Guest column: Navajo Generating Station overhaul comes at right time of year

Robert Talbot

Robert Talbot

It may be the slow and sleepier time of year for most of Page, Arizona, but it's anything but that at the Navajo Generating Station right now. That's because in a little more than a week we will launch a major 52-day, $47 million overhaul of Generating Unit 3.

From shutdown to start-up, there will be more than eight full and busy weeks with at least 1,000 highly skilled craftsmen and professionals, from welders to engineers, both men and women, performing and supervising 10,000 to 12,000 individual tasks.

For more than 40 years, all of the equipment and parts that make each of NGS's three units work in synchrony to produce its 750 megawatts 24 hours a day have been diligently inspected and repaired through these annual scheduled outages.

 NGS recently received high national rankings for 2013 for both our annual power production and reliability. The December 2014 issue of Power Engineering magazine listed NGS sixth in the nation for total power production when compared to all coal-fired power plants in the United States. And we were ranked 20th in reliability with a capacity factor of 86.9 percent.

The commitment to and investment in this kind of quality maintenance by NGS's owners and managers are what has given the plant its long, productive and efficient life. It is the primary reason NGS runs better, cleaner, more efficiently and more dependably today than ever.

Last year, NGS completed a three-year cycle of minor overhauls and we are now beginning a three-year cycle of major overhauls beginning with Unit 3.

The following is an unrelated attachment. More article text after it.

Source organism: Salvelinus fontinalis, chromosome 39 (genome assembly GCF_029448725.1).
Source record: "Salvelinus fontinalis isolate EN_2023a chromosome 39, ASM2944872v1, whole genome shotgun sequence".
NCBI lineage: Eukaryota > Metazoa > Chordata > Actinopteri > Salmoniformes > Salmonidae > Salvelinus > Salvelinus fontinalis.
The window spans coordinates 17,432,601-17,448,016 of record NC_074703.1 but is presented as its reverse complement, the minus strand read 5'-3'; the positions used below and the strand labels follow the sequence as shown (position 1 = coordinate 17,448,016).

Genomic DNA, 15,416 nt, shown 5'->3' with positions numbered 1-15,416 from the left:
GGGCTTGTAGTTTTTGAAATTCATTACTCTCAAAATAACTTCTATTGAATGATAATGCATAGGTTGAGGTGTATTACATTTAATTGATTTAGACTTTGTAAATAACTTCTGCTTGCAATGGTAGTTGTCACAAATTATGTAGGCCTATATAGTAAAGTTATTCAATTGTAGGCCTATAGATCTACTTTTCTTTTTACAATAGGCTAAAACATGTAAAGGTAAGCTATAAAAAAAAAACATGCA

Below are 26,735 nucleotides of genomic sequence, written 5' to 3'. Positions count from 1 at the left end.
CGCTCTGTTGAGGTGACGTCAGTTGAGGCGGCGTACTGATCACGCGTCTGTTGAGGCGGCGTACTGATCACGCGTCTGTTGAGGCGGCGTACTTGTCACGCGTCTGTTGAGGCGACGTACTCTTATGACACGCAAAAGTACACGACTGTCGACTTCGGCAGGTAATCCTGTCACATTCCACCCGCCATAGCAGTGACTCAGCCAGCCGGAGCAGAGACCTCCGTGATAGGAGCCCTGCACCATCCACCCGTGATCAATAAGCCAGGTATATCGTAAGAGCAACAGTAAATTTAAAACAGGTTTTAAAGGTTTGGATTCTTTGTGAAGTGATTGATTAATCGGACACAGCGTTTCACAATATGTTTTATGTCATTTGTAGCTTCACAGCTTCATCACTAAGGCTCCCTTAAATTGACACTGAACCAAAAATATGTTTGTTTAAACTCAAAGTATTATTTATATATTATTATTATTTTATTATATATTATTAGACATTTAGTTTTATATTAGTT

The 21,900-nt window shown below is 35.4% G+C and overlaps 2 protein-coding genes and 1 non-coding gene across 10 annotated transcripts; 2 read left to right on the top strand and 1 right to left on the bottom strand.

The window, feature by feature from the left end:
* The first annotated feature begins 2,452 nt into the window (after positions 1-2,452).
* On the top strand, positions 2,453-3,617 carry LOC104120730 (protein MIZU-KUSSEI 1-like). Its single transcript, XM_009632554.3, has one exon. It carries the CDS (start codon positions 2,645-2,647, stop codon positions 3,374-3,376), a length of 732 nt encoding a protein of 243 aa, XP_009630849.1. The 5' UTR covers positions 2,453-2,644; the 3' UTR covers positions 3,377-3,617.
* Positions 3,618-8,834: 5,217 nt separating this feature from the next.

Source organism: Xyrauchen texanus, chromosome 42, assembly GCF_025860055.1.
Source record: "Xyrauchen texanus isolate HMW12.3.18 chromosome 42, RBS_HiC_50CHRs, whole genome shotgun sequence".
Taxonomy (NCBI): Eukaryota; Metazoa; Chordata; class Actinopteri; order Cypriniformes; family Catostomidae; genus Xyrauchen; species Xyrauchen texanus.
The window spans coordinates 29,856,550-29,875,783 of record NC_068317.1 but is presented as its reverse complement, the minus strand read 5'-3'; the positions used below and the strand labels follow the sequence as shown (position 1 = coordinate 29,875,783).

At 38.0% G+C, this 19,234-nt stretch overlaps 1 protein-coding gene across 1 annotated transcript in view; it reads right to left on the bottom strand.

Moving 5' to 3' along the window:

In a major overhaul, the entire turbine and generator are completely disassembled, inspected, repaired where needed and reassembled to specification. The boiler, boiler feed pumps, auxiliary turbines, precipitator and many dozens of other pieces of equipment are torn down to their essential components and rebuilt like new again.  All of the unit's instrumentation is recalibrated to ensure accuracy and precision. All ducts, fans, pumps, steam lines and valves are inspected and repaired to last until the next overhaul. 

Our planners, schedulers and coordinators have a three-year process to prepare for these overhauls. They have worked out a finely choreographed sequence of work to be done from beginning to end. Much of it has been developed through the years based on previous experience. They can estimate to the hour six weeks out when a particular job should begin, how long it should take and when it should be completed - and for the most part it is.

This year, most of the overhaul crews of regular and temporary workers will put in 10-hour shifts six days a week. The busiest times tend to be at the beginning, when things are taken apart, and the end when they are reassembled.

Each day begins with a meeting of managers, engineers, inspectors, schedulers, supervisors and contractors to discuss the previous day's work and the issues that arise. The first priority and first topic of discussion is always safety. Salt River Project and its overhaul primary contractor Zachry are proud of their commitment to safety for everyone who steps onto the plant site.

While the work being done at NGS won't be apparent to most northern Arizona residents, the positive impact on our local economy will. The workers who come to Page will eat in our restaurants, stay in our motels, fuel up at our convenience stories, spend in our businesses and have their vehicles serviced in our auto shops. This, in turn, will require those businesses to keep their own workers employed at a time of year they might otherwise have to lay off people.

The overhaul also brings home hundreds of highly skilled Navajo craftsmen and craftswomen who travel the country from power plant to power plant. Through the years, many have said they look forward to this time to spend two months with their families while earning high wages. In recent overhauls, as much as 98 percent of temporary workers are Navajo.

Once the overhaul is completed, we'll spend about four days to bring each system online and get Unit 3 operating at full load. That's when we know we've done our job right and our staff can breathe a little easier - until we start it all again next year. 


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